The return of Smell-O-Vision - Michael's essay

“If current audiences lose their appetite for superhero sequels and remakes of old movies, the return of Smell-O-Vision might bring back the casual moviegoer. It makes … scents … to me.”
In the 1950s, movie companies experimented with "Smell-O-Vision" to lure in new audiences. (Youtube screenshot)
Listen4:40

The good news is that Smell-O-Vision is making a comeback.

The bad news is that Smell-O-Vision is making a comeback.

Those of us who lived our lives through movies in the Fifties and Sixties may soon be transported back to those hazy, crazy days when Hollywood used every goofy gimmick in the book to attract and hold onto audiences.

You would have whole rows of sniffers vainly trying to smell something. It sounded like an arena full of cold sufferers.- Michael Enright

Recently in New York, courtesy of Vapor Communications, a select audience was able to experience the return of Smell-O-Vision. Its reincarnation is called "digitized scent". And naturally -- there's an app for it.

It's important to remember that movies were in a precarious position in the 1950s. 

Hollywood was terrified of television's incursion into the mediasphere. Box office revenues were declining.

Producers were desperate. They were willing to try anything to put more bums into more seats.

In the late Fifties, two odiferous movies made their debut. One was The Scent of Mystery, which used the patented Smell-O-Rama system. 

The device looks like large jukebox. It was put together by a strange Swiss inventor named Hans Laube.

Various perfumes were fed through piping to a "smell brain" which then released the odours at the appropriate time into the theatre.

Its advertising campaign was all about the history of innovative movie techniques. "First They Moved; Then They Talked; Now They Smell!"

Unfortunately it didn't work. The odours were delivered to some parts of the moviehouse and not to others.

You would have whole rows of sniffers vainly trying to smell something. It sounded like an arena full of cold sufferers.

The other movie was Behind the Great Wall. It used a competing system called Aromarama which hardly worked at all.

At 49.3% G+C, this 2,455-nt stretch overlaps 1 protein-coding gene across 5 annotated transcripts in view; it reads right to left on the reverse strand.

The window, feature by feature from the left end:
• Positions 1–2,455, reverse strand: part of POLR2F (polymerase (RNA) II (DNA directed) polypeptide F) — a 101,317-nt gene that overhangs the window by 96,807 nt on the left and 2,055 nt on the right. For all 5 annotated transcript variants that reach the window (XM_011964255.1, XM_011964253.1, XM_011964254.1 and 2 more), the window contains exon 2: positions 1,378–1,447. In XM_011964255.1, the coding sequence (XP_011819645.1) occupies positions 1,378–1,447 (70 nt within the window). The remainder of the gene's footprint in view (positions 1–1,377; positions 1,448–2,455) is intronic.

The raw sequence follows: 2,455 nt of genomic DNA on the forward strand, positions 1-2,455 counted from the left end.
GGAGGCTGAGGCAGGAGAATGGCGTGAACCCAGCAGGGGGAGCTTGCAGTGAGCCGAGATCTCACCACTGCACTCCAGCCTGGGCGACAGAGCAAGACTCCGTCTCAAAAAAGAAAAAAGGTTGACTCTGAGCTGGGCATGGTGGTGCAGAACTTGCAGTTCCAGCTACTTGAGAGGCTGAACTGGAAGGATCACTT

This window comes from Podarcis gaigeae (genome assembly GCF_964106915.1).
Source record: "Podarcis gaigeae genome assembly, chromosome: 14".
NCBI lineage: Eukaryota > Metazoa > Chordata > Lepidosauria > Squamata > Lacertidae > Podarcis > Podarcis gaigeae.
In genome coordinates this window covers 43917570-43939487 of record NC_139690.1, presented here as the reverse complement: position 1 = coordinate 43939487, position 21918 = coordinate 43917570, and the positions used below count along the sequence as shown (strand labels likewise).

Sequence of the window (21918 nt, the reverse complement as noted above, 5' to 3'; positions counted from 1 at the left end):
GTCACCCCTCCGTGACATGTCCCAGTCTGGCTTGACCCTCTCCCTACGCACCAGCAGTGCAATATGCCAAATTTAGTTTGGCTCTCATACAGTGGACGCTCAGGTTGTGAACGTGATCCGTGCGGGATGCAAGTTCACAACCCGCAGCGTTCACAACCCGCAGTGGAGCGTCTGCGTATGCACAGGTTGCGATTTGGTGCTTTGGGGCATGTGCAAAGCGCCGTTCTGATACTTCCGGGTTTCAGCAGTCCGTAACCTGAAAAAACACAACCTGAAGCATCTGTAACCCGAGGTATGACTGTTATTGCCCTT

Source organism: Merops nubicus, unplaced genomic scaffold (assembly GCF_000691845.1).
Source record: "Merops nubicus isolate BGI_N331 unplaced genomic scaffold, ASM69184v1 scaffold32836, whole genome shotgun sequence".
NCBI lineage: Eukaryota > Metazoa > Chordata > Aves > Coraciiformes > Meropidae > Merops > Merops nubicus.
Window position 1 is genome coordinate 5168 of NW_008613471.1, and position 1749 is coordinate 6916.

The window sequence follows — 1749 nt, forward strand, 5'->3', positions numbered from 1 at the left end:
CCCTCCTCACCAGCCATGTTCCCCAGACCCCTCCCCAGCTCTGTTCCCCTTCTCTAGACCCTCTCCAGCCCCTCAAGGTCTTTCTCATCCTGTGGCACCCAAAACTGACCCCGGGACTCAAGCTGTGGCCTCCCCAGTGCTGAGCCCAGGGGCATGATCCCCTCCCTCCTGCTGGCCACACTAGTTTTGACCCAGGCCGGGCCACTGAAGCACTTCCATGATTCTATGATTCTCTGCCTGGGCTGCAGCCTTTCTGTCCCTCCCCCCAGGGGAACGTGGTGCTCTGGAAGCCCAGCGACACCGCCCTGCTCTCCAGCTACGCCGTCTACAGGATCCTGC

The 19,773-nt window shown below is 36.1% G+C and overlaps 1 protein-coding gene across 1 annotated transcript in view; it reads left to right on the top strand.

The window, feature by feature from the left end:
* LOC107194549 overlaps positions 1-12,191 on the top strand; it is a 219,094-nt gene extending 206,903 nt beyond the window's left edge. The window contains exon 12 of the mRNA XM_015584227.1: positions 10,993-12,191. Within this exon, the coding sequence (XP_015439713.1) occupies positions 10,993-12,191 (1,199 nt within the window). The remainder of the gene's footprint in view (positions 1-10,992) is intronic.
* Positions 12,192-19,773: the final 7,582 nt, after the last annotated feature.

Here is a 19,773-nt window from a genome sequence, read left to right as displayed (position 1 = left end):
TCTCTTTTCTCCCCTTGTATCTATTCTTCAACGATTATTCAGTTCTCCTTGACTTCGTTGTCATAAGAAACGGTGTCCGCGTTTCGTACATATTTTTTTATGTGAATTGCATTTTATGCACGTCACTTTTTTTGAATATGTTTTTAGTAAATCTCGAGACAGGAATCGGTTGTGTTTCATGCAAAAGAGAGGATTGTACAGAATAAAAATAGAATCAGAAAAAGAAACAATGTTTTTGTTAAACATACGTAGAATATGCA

Producers tried various colour cameras, things like VistaVision, Todd AO, Cinemascope, 3D and Cinerama.

3D was meant to revolutionize movie watching for all time. It was supposed to put the audience in the middle of the action, surrounded by waves of stereophonic sound. 

It didn't work very well either. In the first place, it was used on some really terrible movies, such as Bwana Devil and Drums of Tahiti.

Two prints had to be projected simultaneously, exactly. If one or the other was even a tiny bit out of sync, the film was unwatchable. Sometimes two projectionists were needed. 

Cinerama couldn't find an audience, despite the edgy camera work on Coney Island roller coasters.

Once again, the idea was that audience members were right in the middle of the action.

My favourite gimmick was The Tingler, from 1959.

The estimable Vincent Price played a scientist who discovered that inside every human was a parasite, which he called the tingler.

The tingler curled up in the human spine and unfolded if the person was terrified of something. The only cure was to scream.

The Tingler was the brainchild of schlockmeister William Castle, who may have been the greatest Hollywood showman ever. 

Among his films, there was movie junk such as Let's Kill Uncle, Slaves of Babylon and Zotz. But he also produced Rosemary's Baby.

For one of his films, each member of the audience was given a $1,000 Lloyd's of London insurance policy, should they die of fright.

Vibrating joy buzzers were wired into some seats in the theatre so when a particularly scary part of the film came on, the viewer would get a tiny buzz.

Castle dressed bit players as nurses to stand by, in case people fainted from fright.

If current audiences lose their appetite for superhero sequels and remakes of old movies, the return of Smell-O-Vision might bring back the casual moviegoer.

It makes … scents … to me.

Click "listen" above to hear Michael's essay. 

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